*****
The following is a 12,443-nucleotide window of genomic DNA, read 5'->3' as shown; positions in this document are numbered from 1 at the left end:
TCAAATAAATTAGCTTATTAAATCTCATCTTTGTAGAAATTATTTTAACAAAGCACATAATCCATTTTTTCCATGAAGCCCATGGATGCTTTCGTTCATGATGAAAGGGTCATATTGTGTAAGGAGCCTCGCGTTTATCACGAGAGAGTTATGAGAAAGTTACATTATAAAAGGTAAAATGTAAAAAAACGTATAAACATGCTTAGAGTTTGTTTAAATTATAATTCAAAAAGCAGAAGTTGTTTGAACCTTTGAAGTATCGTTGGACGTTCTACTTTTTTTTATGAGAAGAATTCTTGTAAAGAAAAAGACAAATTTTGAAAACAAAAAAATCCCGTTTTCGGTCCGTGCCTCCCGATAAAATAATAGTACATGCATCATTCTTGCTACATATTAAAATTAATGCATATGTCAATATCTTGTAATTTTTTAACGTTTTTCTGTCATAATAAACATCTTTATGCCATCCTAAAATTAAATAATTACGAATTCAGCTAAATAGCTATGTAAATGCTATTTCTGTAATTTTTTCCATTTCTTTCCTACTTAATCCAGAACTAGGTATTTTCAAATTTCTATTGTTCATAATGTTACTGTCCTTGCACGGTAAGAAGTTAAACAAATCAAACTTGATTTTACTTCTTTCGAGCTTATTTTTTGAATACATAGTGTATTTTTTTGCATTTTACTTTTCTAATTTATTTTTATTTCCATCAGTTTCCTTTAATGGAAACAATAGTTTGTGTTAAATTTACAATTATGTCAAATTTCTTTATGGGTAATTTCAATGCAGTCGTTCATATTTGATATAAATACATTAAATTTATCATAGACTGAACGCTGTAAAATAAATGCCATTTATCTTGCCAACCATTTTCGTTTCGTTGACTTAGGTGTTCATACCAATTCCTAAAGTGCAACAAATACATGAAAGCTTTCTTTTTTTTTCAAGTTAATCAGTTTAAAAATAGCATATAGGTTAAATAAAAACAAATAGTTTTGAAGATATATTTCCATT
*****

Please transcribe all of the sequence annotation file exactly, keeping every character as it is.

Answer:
The following is a 12,443-nucleotide window of genomic DNA, read 5'->3' as shown; positions in this document are numbered from 1 at the left end:
TCAAATAAATTAGCTTATTAAATCTCATCTTTGTAGAAATTATTTTAACAAAGCACATAATCCATTTTTTCCATGAAGCCCATGGATGCTTTCGTTCATGATGAAAGGGTCATATTGTGTAAGGAGCCTCGCGTTTATCACGAGAGAGTTATGAGAAAGTTACATTATAAAAGGTAAAATGTAAAAAAACGTATAAACATGCTTAGAGTTTGTTTAAATTATAATTCAAAAAGCAGAAGTTGTTTGAACCTTTGAAGTATCGTTGGACGTTCTACTTTTTTTTATGAGAAGAATTCTTGTAAAGAAAAAGACAAATTTTGAAAACAAAAAAATCCCGTTTTCGGTCCGTGCCTCCCGATAAAATAATAGTACATGCATCATTCTTGCTACATATTAAAATTAATGCATATGTCAATATCTTGTAATTTTTTAACGTTTTTCTGTCATAATAAACATCTTTATGCCATCCTAAAATTAAATAATTACGAATTCAGCTAAATAGCTATGTAAATGCTATTTCTGTAATTTTTTCCATTTCTTTCCTACTTAATCCAGAACTAGGTATTTTCAAATTTCTATTGTTCATAATGTTACTGTCCTTGCACGGTAAGAAGTTAAACAAATCAAACTTGATTTTACTTCTTTCGAGCTTATTTTTTGAATACATAGTGTATTTTTTTGCATTTTACTTTTCTAATTTATTTTTATTTCCATCAGTTTCCTTTAATGGAAACAATAGTTTGTGTTAAATTTACAATTATGTCAAATTTCTTTATGGGTAATTTCAATGCAGTCGTTCATATTTGATATAAATACATTAAATTTATCATAGACTGAACGCTGTAAAATAAATGCCATTTATCTTGCCAACCATTTTCGTTTCGTTGACTTAGGTGTTCATACCAATTCCTAAAGTGCAACAAATACATGAAAGCTTTCTTTTTTTTTCAAGTTAATCAGTTTAAAAATAGCATATAGGTTAAATAAAAACAAATAGTTTTGAAGATATATTTCCATT